I was at a late-summer weekly car show and I saw something I rarely see at most car shows.
There were four land yachts at this show and they had a number of spectators around them all night.
For the less car savvy, a ‘land yacht’ is a giant car from the 60s or 70s—think big Lincolns, Cadillacs and Chryslers.
Land yachts are always met with the standard jokes—you need tugboats to move them around a parking lot; they take up two time zones in front of your house; they’re the default vehicle for every car chase ever done on the Rockford Files or they’re only good for demolition derbies. That attitude explains why you couldn’t give away a giant 70s Sedan at most auctions but lately that tune has changed.
Land yachts are starting to gain coolness—it was inevitable because once they started to disappear there was a big gap between the number of sightings of the standard 70 Chevelle SS 454 and the number of giant 70s classics at car shows. In other words, absence not only made the heart grow fonder—it also made the heart grow nostalgic and curious about where all the big boats went.
This car show had the typical fleet of tri-five Chevys but it also had a giant ’74 Imperial two-door hardtop. This was a parade float with leather seats and every option you could buy during the President Gerald Ford era.
The seats looked more like couches than passenger car seats so if you ever became homeless this Imperial would get you through those rough times.
There was a big ’78 Lincoln Town Coupe there too. It wore its upper-end status like a badge even though its best days disappeared around the same time the disco era crashed and Three’s Company plummeted from the number one spot in the TV ratings.
These Lincolns always had road presence—if you don’t believe that you never lived in the 70s when you’d routinely have one in your rear view crowding you at 80 miles per hour on a freeway—inches from your back bumper.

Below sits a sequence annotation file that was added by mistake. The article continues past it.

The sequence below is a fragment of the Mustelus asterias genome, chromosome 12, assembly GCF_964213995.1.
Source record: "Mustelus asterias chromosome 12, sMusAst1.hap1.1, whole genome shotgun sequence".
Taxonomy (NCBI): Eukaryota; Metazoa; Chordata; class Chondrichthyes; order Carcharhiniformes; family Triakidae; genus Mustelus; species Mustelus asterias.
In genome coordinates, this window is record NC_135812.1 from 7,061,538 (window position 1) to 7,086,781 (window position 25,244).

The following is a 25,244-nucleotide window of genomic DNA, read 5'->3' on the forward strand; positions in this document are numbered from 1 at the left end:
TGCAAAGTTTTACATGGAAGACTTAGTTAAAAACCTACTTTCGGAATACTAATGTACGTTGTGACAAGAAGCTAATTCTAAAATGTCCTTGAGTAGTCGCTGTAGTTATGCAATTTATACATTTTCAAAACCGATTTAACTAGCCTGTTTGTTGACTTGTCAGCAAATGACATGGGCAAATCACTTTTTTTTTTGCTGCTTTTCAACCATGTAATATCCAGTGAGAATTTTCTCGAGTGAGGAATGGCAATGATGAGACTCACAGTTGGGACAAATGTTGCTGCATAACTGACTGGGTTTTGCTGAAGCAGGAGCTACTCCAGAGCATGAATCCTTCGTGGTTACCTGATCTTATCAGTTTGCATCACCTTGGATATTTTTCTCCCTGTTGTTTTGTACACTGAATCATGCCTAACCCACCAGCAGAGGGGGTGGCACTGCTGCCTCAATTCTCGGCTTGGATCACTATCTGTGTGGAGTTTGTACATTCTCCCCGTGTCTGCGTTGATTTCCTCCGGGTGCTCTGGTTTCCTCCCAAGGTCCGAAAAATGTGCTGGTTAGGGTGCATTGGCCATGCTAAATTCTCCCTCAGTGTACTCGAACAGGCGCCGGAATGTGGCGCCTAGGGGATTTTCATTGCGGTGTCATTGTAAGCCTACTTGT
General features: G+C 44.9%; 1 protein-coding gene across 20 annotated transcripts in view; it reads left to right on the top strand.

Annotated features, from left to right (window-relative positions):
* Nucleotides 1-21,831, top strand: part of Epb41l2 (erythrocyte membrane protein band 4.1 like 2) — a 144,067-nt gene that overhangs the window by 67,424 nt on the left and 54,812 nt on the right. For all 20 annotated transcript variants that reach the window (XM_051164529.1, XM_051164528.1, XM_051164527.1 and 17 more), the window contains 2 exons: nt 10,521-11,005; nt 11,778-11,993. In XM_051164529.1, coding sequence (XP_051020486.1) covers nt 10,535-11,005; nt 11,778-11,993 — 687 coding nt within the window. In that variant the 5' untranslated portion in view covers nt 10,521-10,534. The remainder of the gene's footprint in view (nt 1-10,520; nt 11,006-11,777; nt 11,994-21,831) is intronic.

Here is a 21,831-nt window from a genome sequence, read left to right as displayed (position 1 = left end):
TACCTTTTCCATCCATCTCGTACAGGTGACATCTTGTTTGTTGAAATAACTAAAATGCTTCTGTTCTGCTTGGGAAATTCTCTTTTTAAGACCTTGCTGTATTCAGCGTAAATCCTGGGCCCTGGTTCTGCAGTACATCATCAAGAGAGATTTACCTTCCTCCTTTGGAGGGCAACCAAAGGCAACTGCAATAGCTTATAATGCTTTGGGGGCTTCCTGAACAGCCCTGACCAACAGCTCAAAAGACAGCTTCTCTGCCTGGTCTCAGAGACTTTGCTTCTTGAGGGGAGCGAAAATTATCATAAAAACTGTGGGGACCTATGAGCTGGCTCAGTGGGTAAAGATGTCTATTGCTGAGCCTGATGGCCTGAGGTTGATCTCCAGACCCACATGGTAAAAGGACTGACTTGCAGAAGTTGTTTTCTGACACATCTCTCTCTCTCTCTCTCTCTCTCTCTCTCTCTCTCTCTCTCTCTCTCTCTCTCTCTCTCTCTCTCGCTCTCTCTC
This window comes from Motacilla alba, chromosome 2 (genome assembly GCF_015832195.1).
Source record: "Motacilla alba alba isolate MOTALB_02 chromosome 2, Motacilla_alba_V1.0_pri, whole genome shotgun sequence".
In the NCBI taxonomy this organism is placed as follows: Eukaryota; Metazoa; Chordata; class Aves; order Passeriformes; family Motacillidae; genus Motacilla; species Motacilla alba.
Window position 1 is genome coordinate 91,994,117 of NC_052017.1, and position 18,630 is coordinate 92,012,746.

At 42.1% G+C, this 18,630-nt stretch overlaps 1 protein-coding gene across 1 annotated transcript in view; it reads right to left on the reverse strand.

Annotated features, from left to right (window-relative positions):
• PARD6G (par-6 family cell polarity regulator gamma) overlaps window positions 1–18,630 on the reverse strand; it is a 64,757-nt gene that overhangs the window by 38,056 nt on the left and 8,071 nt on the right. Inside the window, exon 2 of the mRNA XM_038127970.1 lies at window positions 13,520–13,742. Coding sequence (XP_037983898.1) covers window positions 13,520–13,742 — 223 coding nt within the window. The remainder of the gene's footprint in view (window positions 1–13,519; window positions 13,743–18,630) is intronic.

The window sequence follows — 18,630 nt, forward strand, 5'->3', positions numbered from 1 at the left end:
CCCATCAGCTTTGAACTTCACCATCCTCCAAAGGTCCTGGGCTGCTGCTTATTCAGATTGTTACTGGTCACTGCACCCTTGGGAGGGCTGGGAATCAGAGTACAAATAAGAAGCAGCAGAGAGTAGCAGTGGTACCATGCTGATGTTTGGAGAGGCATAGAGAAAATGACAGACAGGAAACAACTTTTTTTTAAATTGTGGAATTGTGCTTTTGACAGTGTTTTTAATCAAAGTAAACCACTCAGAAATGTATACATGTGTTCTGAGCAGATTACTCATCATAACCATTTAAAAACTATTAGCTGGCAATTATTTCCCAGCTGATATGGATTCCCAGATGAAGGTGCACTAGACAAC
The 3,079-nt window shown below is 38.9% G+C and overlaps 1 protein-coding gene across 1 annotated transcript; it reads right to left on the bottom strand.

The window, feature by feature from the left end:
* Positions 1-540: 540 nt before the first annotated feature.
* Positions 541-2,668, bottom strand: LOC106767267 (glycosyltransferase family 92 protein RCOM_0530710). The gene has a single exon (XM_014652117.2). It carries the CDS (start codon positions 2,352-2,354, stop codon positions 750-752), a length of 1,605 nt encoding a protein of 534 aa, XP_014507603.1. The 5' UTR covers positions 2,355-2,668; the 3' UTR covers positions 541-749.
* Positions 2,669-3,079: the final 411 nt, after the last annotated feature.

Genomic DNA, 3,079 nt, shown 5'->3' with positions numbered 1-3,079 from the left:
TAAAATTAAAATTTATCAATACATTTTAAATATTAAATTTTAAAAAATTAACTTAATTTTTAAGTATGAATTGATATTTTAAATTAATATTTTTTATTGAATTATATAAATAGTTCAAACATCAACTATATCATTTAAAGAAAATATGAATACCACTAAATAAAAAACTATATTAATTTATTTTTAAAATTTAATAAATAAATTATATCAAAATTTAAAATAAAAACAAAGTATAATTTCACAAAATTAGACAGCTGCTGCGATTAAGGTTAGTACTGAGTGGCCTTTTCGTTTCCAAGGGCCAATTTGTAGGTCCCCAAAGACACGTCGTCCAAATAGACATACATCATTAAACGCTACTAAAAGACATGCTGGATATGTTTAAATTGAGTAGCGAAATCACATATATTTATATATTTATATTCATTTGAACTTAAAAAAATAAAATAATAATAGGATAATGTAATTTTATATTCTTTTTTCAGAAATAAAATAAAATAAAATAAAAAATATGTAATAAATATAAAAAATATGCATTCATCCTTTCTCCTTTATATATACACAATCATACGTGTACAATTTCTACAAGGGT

The show also had a ’68 Cadillac Eldorado beside the Lincoln and this monster was much rarer than its neighbor. Eldorados were the Cadillac answer to the Olds Toronado so this car was bigger and more powerful because Caddys were a rung or two up on a mere Oldsmobile .
They were massive and front-wheel drive so they were the opposite of the Honda Civic in terms of size, attitude and parking ease but the upside is you could probably fit a Civic in the trunk instead of a spare tire.
The last land yacht was topless. It was a ’69 Monaco 500 convertible and it had the roof down on a balmy late-summer night. It wasn’t technically n the show but it was in the parking lot right next to it.
There isn’t a better road trip (on paper) than a land yacht convertible road trip. There are many reasons why but ride and comfort are at the top of the list. Sure you’re going to experience the same hurricane-force winds you’d get in an MG Midget but if something goes horribly wrong in traffic your odds of survival are much higher in the Monaco.
The same story with a MG Midget will only end one way—a memorial service and a closed casket.
This all draws to a point. Is it time for land yacht-only car shows because these four sure added a lot of class to that weekly show.
Jerry Sutherland is a veteran automotive writer with a primary focus on the collector car hobby. His work has been published in many outlets and publications, including the National Post, Calgary Herald, Edmonton Journal, Ottawa Citizen, Montreal Gazette, Saskatoon StarPhoenix, Regina Leader-Post, Vancouver Sun and The Truth About Cars. He is also a regular contributor to Auto Roundup Publications.
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